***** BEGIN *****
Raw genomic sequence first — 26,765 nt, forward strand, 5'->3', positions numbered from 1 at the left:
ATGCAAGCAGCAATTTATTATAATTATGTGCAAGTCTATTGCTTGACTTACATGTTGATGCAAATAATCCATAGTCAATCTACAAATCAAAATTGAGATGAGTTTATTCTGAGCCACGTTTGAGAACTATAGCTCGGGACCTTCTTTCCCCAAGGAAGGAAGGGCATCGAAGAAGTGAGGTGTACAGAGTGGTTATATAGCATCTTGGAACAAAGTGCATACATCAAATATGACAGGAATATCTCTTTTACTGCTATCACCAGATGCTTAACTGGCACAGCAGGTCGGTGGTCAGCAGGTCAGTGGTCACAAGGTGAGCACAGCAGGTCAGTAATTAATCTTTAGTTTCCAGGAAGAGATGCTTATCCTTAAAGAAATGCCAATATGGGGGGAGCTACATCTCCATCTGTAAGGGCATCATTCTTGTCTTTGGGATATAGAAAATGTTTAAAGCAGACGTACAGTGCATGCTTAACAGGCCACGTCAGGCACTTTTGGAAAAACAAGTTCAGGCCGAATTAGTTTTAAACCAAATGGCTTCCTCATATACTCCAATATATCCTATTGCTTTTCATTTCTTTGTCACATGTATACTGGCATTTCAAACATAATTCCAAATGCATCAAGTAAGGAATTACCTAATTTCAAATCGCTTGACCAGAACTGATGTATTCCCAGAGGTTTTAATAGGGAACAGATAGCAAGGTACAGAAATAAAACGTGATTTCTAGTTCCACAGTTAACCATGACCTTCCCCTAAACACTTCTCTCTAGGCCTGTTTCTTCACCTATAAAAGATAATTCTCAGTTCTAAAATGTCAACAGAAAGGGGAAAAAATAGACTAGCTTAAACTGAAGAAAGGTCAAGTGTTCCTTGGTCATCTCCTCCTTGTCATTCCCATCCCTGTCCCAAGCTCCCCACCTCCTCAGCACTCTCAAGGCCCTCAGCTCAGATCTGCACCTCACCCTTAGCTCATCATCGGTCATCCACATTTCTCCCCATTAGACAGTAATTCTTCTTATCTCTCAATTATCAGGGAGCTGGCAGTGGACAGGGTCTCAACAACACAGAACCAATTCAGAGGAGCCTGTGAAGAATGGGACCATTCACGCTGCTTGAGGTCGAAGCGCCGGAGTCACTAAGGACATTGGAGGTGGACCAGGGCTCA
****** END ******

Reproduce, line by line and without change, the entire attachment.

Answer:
Raw genomic sequence first — 26,765 nt, forward strand, 5'->3', positions numbered from 1 at the left:
ATGCAAGCAGCAATTTATTATAATTATGTGCAAGTCTATTGCTTGACTTACATGTTGATGCAAATAATCCATAGTCAATCTACAAATCAAAATTGAGATGAGTTTATTCTGAGCCACGTTTGAGAACTATAGCTCGGGACCTTCTTTCCCCAAGGAAGGAAGGGCATCGAAGAAGTGAGGTGTACAGAGTGGTTATATAGCATCTTGGAACAAAGTGCATACATCAAATATGACAGGAATATCTCTTTTACTGCTATCACCAGATGCTTAACTGGCACAGCAGGTCGGTGGTCAGCAGGTCAGTGGTCACAAGGTGAGCACAGCAGGTCAGTAATTAATCTTTAGTTTCCAGGAAGAGATGCTTATCCTTAAAGAAATGCCAATATGGGGGGAGCTACATCTCCATCTGTAAGGGCATCATTCTTGTCTTTGGGATATAGAAAATGTTTAAAGCAGACGTACAGTGCATGCTTAACAGGCCACGTCAGGCACTTTTGGAAAAACAAGTTCAGGCCGAATTAGTTTTAAACCAAATGGCTTCCTCATATACTCCAATATATCCTATTGCTTTTCATTTCTTTGTCACATGTATACTGGCATTTCAAACATAATTCCAAATGCATCAAGTAAGGAATTACCTAATTTCAAATCGCTTGACCAGAACTGATGTATTCCCAGAGGTTTTAATAGGGAACAGATAGCAAGGTACAGAAATAAAACGTGATTTCTAGTTCCACAGTTAACCATGACCTTCCCCTAAACACTTCTCTCTAGGCCTGTTTCTTCACCTATAAAAGATAATTCTCAGTTCTAAAATGTCAACAGAAAGGGGAAAAAATAGACTAGCTTAAACTGAAGAAAGGTCAAGTGTTCCTTGGTCATCTCCTCCTTGTCATTCCCATCCCTGTCCCAAGCTCCCCACCTCCTCAGCACTCTCAAGGCCCTCAGCTCAGATCTGCACCTCACCCTTAGCTCATCATCGGTCATCCACATTTCTCCCCATTAGACAGTAATTCTTCTTATCTCTCAATTATCAGGGAGCTGGCAGTGGACAGGGTCTCAACAACACAGAACCAATTCAGAGGAGCCTGTGAAGAATGGGACCATTCACGCTGCTTGAGGTCGAAGCGCCGGAGTCACTAAGGACATTGGAGGTGGACCAGGGCTCA